14. ^ Saint Mark is not called an apostle in the New Testament, but he is said to have been one of the Seventy Apostles and to have been commissioned as an apostle when he accompanied Saint Paul and Saint Barnabas in their apostolic journeys.
  15. ^
  16. ^
  17. ^
  18. ^
  19. ^ Craig A. Evans,The Bible Knowledge Background Commentary: Acts-Philemon (David C. Cook, 2004), p. 610)
  20. ^ A.T. Robertson, Word Pictures in the New Testament - 2 Corinthians
  21. ^
  22. ^
  23. ^
  24. ^ "In the east there were many Churches whose foundation went back to the Apostles; there was a strong sense of the equality of all bishops, of the collegial and conciliar nature of the Church. The east acknowledged the Pope as the first bishop in the Church, but saw him as the first among equals. In the west, on the other hand, there was only one great see claiming Apostolic foundation — Rome — so that Rome came to be regarded as the Apostolic see" (Bishop Kallistos Ware, Orthodox Church).
  25. ^ "An Apostolic see is any see founded by an Apostle and having the authority of its founder; the Apostolic See is the seat of authority in the Roman Church, continuing the Apostolic functions of Peter, the chief of the Apostles. Heresy and barbarian violence swept away all the particular Churches which could lay claim to an Apostolic see, until Rome alone remained; to Rome, therefore, the term applies as a proper name" (The Apostolic SeeCatholic Encyclopedia, article ).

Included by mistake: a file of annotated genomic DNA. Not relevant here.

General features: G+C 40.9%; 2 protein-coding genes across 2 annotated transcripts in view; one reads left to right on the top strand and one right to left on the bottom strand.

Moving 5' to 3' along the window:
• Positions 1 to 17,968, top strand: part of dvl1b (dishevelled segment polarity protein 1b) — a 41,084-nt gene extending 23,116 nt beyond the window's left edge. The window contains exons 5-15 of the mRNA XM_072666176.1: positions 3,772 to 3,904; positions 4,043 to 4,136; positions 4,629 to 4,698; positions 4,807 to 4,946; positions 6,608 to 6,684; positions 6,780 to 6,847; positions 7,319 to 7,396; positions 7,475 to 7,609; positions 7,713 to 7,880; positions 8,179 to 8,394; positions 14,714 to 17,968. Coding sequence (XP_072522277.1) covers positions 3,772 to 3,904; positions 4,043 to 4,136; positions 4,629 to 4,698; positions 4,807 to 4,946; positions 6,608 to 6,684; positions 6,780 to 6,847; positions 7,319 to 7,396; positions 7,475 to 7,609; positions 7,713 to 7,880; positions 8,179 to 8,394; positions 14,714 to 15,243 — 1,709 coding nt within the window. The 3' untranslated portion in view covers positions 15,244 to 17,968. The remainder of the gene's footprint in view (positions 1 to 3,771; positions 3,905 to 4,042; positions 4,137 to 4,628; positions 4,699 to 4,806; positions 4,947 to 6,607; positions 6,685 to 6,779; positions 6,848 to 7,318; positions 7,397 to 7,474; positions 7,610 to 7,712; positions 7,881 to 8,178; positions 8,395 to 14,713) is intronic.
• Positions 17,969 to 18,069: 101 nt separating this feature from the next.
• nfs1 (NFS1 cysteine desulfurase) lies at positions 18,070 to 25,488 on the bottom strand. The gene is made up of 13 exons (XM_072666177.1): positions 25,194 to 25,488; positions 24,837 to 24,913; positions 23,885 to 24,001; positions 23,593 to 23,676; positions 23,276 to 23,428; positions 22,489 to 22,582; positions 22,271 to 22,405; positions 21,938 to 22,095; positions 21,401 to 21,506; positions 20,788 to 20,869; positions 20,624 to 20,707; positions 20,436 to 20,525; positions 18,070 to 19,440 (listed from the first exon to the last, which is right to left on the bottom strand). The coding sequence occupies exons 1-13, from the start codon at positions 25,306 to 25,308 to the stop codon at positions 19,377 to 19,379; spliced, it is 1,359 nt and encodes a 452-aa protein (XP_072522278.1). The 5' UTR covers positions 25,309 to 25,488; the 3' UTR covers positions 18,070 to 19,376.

26. ^ Extract from the Acts of the Council of Ephesus
  27. ^ Code of Canon Law, canon 361; Code of Canons of the Eastern Churches, canon 48
This article was sourced from Creative Commons Attribution-ShareAlike License; additional terms may apply. World Heritage Encyclopedia content is assembled from numerous content providers, Open Access Publishing, and in compliance with The Fair Access to Science and Technology Research Act (FASTR), Wikimedia Foundation, Inc., Public Library of Science, The Encyclopedia of Life, Open Book Publishers (OBP), PubMed, U.S. National Library of Medicine, National Center for Biotechnology Information, U.S. National Library of Medicine, National Institutes of Health (NIH), U.S. Department of Health & Human Services, and USA.gov, which sources content from all federal, state, local, tribal, and territorial government publication portals (.gov, .mil, .edu). Funding for USA.gov and content contributors is made possible from the U.S. Congress, E-Government Act of 2002.
 
Crowd sourced content that is contributed to World Heritage Encyclopedia is peer reviewed and edited by our editorial staff to ensure quality scholarly research articles.
 
By using this site, you agree to the Terms of Use and Privacy Policy. World Heritage Encyclopedia™ is a registered trademark of the World Public Library Association, a non-profit organization.
 



Copyright © World Library Foundation. All rights reserved. eBooks from World eBook Library are sponsored by the World Library Foundation,
a 501c(4) Member's Support Non-Profit Organization, and is NOT affiliated with any governmental agency or department.